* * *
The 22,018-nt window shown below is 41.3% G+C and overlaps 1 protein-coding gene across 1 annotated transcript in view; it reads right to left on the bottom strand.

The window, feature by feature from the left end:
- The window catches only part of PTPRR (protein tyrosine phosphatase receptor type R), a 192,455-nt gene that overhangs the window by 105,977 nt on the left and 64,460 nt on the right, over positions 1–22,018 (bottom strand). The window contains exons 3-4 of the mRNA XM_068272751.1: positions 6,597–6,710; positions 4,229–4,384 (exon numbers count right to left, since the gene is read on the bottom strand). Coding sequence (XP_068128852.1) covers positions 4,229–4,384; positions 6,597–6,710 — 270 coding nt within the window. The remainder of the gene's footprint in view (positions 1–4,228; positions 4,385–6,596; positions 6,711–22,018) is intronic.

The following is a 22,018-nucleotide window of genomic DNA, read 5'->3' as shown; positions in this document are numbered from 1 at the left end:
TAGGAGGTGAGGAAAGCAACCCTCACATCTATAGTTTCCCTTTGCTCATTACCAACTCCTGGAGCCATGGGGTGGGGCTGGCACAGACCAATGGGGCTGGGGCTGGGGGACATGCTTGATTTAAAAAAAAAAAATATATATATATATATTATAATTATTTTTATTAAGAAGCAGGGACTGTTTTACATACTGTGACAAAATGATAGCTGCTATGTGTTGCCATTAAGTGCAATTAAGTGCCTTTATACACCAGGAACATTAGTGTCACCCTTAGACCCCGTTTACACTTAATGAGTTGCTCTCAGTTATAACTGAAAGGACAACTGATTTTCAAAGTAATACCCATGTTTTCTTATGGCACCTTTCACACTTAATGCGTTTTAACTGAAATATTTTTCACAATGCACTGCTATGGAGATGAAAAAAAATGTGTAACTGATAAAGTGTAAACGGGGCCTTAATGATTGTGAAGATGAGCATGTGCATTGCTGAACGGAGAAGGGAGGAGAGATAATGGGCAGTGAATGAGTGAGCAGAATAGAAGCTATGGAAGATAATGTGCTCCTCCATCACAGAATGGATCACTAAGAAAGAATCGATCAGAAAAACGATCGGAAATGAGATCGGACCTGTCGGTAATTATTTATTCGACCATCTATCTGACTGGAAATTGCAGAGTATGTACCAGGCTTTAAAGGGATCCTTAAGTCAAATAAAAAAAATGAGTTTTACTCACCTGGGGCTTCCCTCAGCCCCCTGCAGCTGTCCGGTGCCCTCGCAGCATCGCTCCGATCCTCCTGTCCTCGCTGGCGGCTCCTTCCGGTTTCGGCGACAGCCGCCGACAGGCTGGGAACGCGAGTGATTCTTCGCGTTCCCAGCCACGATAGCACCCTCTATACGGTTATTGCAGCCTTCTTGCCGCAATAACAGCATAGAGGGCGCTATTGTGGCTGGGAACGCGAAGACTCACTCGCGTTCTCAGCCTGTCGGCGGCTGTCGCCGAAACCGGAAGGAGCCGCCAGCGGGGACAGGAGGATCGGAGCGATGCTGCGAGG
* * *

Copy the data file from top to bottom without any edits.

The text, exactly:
The 22,018-nt window shown below is 41.3% G+C and overlaps 1 protein-coding gene across 1 annotated transcript in view; it reads right to left on the bottom strand.

The window, feature by feature from the left end:
- The window catches only part of PTPRR (protein tyrosine phosphatase receptor type R), a 192,455-nt gene that overhangs the window by 105,977 nt on the left and 64,460 nt on the right, over positions 1–22,018 (bottom strand). The window contains exons 3-4 of the mRNA XM_068272751.1: positions 6,597–6,710; positions 4,229–4,384 (exon numbers count right to left, since the gene is read on the bottom strand). Coding sequence (XP_068128852.1) covers positions 4,229–4,384; positions 6,597–6,710 — 270 coding nt within the window. The remainder of the gene's footprint in view (positions 1–4,228; positions 4,385–6,596; positions 6,711–22,018) is intronic.

The following is a 22,018-nucleotide window of genomic DNA, read 5'->3' as shown; positions in this document are numbered from 1 at the left end:
TAGGAGGTGAGGAAAGCAACCCTCACATCTATAGTTTCCCTTTGCTCATTACCAACTCCTGGAGCCATGGGGTGGGGCTGGCACAGACCAATGGGGCTGGGGCTGGGGGACATGCTTGATTTAAAAAAAAAAAATATATATATATATATTATAATTATTTTTATTAAGAAGCAGGGACTGTTTTACATACTGTGACAAAATGATAGCTGCTATGTGTTGCCATTAAGTGCAATTAAGTGCCTTTATACACCAGGAACATTAGTGTCACCCTTAGACCCCGTTTACACTTAATGAGTTGCTCTCAGTTATAACTGAAAGGACAACTGATTTTCAAAGTAATACCCATGTTTTCTTATGGCACCTTTCACACTTAATGCGTTTTAACTGAAATATTTTTCACAATGCACTGCTATGGAGATGAAAAAAAATGTGTAACTGATAAAGTGTAAACGGGGCCTTAATGATTGTGAAGATGAGCATGTGCATTGCTGAACGGAGAAGGGAGGAGAGATAATGGGCAGTGAATGAGTGAGCAGAATAGAAGCTATGGAAGATAATGTGCTCCTCCATCACAGAATGGATCACTAAGAAAGAATCGATCAGAAAAACGATCGGAAATGAGATCGGACCTGTCGGTAATTATTTATTCGACCATCTATCTGACTGGAAATTGCAGAGTATGTACCAGGCTTTAAAGGGATCCTTAAGTCAAATAAAAAAAATGAGTTTTACTCACCTGGGGCTTCCCTCAGCCCCCTGCAGCTGTCCGGTGCCCTCGCAGCATCGCTCCGATCCTCCTGTCCTCGCTGGCGGCTCCTTCCGGTTTCGGCGACAGCCGCCGACAGGCTGGGAACGCGAGTGATTCTTCGCGTTCCCAGCCACGATAGCACCCTCTATACGGTTATTGCAGCCTTCTTGCCGCAATAACAGCATAGAGGGCGCTATTGTGGCTGGGAACGCGAAGACTCACTCGCGTTCTCAGCCTGTCGGCGGCTGTCGCCGAAACCGGAAGGAGCCGCCAGCGGGGACAGGAGGATCGGAGCGATGCTGCGAGG